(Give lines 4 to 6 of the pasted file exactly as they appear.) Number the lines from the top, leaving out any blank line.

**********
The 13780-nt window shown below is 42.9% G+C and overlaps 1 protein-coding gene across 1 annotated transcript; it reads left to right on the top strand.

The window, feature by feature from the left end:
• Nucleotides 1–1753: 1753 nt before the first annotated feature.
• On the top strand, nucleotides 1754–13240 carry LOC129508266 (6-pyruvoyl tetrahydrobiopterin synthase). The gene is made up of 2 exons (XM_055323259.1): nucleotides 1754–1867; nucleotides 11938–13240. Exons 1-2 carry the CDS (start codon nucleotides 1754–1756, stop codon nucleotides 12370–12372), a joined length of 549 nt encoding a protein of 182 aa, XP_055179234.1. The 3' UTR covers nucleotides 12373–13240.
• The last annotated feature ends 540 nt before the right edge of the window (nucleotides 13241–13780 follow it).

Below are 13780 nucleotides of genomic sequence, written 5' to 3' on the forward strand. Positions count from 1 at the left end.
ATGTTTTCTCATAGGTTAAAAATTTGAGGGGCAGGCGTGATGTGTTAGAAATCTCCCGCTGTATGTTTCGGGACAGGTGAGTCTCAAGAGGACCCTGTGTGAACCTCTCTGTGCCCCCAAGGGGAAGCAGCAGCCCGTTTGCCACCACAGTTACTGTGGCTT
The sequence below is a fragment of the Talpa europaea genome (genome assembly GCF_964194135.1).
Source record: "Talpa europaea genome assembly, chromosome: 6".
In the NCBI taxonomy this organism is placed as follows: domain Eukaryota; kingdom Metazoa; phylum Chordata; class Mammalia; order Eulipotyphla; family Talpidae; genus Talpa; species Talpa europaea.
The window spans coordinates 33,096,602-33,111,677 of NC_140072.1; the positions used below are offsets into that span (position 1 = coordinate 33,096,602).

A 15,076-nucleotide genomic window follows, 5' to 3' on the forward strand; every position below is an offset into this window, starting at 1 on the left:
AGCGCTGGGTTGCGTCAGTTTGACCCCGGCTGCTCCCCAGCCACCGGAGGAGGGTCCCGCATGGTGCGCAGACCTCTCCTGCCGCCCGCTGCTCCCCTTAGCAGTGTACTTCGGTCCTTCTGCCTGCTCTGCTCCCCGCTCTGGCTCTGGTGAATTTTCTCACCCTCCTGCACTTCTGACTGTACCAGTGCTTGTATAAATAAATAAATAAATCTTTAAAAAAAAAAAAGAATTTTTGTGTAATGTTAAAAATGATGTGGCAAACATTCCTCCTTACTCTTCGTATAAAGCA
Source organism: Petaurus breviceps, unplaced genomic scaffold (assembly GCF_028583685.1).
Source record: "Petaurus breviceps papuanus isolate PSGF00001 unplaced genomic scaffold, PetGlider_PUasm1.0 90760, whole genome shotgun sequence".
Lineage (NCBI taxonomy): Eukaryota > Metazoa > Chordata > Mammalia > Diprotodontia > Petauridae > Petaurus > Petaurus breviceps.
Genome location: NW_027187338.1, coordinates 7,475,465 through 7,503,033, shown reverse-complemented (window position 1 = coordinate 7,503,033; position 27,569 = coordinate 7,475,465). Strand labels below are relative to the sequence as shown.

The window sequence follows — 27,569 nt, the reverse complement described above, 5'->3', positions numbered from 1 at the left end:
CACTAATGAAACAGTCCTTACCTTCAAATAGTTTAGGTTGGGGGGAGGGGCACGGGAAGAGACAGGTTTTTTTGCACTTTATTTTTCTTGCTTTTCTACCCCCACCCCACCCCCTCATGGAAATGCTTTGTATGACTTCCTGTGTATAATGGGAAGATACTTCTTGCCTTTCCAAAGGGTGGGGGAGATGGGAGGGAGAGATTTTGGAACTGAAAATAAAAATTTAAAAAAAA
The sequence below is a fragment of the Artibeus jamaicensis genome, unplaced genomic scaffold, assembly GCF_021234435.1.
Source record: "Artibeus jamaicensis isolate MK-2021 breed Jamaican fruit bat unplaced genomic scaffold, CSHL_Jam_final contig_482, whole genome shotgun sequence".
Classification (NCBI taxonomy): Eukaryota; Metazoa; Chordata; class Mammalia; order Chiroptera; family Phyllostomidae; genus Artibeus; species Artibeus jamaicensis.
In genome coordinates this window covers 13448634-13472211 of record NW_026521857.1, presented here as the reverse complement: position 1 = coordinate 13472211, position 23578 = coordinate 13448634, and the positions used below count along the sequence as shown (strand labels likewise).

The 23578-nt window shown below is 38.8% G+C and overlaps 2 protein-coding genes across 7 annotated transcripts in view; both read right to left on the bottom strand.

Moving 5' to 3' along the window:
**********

• On the top strand, nucleotides 1754–13240 carry LOC129508266 (6-pyruvoyl tetrahydrobiopterin synthase). The gene is made up of 2 exons (XM_055323259.1): nucleotides 1754–1867; nucleotides 11938–13240. Exons 1-2 carry the CDS (start codon nucleotides 1754–1756, stop codon nucleotides 12370–12372), a joined length of 549 nt encoding a protein of 182 aa, XP_055179234.1. The 3' UTR covers nucleotides 12373–13240.
• The last annotated feature ends 540 nt before the right edge of the window (nucleotides 13241–13780 follow it).

Below are 13780 nucleotides of genomic sequence, written 5' to 3' on the forward strand. Positions count from 1 at the left end.